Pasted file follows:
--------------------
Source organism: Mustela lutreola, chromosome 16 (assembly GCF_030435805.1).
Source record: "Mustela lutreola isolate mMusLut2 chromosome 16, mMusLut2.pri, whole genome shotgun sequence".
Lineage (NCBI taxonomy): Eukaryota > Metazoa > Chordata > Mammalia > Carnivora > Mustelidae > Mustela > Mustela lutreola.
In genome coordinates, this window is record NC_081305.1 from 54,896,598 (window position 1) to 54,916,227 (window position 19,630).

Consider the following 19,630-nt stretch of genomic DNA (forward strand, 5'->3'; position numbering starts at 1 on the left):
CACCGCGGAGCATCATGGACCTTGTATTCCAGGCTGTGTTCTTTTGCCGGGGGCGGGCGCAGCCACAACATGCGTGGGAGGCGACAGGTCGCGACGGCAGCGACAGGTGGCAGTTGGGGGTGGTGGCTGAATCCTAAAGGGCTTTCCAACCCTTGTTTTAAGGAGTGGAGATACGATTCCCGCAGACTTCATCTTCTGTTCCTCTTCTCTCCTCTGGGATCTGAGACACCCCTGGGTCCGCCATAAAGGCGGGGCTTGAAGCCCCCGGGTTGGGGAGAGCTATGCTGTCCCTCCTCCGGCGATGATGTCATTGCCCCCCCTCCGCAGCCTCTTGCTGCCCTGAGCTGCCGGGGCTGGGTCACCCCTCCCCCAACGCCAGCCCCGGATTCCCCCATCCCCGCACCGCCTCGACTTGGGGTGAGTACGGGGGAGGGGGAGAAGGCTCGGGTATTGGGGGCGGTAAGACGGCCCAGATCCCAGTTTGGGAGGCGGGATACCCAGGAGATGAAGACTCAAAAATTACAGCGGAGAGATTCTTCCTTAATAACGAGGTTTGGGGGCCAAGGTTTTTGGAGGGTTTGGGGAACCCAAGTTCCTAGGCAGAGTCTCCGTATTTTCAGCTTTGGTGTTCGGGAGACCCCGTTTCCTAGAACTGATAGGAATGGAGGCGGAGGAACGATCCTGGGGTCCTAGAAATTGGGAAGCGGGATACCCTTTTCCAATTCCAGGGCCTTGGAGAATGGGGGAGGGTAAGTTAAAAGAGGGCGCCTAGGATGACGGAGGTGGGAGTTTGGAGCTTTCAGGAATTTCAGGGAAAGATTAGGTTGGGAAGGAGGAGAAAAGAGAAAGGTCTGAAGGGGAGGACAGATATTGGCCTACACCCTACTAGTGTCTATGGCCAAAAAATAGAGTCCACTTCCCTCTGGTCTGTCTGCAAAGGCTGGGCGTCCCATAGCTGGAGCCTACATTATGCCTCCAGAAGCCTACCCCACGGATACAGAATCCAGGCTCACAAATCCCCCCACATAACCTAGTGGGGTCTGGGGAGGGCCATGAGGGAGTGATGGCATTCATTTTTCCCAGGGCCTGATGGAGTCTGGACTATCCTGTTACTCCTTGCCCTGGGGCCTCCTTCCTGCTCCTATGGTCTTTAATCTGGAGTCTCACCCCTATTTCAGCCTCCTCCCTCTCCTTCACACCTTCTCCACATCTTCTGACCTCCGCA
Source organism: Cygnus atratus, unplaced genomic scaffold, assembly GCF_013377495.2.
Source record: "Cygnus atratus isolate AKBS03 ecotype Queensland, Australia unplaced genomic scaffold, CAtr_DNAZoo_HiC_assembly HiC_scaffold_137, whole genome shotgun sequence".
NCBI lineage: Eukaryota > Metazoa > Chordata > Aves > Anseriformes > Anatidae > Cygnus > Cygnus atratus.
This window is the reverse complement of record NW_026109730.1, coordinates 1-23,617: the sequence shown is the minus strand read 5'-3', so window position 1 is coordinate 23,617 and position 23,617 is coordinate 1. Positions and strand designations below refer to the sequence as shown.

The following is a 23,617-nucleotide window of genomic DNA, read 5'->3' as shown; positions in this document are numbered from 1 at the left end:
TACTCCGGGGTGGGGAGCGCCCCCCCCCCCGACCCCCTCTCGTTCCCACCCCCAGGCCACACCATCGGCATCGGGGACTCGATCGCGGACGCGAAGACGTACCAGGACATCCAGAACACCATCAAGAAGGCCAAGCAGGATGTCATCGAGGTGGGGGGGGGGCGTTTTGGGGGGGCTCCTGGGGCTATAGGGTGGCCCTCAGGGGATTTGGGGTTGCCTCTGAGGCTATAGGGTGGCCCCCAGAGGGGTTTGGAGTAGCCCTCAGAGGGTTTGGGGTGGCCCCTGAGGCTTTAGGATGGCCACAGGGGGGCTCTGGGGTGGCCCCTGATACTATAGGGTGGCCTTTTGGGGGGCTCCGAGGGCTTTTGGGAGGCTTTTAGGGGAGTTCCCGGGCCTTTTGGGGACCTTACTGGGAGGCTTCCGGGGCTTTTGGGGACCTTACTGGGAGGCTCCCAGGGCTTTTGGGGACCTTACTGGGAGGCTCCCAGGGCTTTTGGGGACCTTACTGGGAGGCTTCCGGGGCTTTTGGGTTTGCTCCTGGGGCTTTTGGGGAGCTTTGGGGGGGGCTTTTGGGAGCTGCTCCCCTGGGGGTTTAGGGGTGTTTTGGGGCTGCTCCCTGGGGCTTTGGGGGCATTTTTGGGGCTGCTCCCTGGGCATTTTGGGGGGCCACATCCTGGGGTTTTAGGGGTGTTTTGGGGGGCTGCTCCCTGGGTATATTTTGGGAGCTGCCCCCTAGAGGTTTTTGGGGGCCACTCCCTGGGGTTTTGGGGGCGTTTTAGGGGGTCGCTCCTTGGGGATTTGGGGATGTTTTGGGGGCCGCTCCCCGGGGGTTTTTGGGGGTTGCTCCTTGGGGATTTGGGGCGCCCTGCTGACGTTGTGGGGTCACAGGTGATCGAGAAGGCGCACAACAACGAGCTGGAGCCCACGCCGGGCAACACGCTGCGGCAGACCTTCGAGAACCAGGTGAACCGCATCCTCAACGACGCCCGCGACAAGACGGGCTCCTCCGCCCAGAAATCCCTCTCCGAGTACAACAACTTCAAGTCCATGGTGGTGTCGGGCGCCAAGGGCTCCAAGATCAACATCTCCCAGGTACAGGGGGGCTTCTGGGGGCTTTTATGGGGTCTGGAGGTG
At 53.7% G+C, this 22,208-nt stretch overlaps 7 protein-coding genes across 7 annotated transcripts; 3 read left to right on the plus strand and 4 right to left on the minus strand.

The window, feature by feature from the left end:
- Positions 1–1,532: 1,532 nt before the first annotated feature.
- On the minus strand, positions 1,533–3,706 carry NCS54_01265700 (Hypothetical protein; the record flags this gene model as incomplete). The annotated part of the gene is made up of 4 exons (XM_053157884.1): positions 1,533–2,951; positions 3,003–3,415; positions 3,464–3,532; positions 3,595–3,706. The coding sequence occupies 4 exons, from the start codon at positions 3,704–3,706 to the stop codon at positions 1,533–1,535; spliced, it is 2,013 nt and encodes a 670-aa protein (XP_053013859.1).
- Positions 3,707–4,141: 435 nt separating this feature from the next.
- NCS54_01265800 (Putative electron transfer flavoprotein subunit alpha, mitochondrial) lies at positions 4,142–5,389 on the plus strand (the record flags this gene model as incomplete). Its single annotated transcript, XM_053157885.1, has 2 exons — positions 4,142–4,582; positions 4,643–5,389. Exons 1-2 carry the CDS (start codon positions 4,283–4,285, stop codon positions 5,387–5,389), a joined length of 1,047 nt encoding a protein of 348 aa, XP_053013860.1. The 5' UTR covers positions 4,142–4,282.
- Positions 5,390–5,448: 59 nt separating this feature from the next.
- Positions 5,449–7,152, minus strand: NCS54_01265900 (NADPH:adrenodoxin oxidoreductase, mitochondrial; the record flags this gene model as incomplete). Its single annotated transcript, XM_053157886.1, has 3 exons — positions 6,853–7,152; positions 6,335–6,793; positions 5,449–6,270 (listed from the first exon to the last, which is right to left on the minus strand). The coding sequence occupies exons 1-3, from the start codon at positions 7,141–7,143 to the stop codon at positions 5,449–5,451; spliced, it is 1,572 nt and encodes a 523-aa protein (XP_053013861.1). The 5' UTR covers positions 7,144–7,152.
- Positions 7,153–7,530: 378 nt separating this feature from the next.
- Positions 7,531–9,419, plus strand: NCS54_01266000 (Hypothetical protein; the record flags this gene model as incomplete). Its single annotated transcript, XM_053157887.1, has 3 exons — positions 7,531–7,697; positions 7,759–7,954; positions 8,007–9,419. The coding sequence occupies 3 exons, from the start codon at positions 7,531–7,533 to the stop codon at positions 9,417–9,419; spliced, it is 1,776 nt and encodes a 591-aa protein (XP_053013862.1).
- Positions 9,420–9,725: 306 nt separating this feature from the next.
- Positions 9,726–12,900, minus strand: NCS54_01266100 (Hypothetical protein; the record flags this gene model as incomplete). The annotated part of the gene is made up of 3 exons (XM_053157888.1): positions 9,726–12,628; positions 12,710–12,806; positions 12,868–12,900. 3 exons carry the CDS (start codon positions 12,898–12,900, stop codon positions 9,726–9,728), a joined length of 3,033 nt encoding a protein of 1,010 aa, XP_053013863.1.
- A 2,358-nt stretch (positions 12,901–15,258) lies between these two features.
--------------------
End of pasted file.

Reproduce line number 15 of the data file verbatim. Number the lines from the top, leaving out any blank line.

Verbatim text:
- Positions 1–1,532: 1,532 nt before the first annotated feature.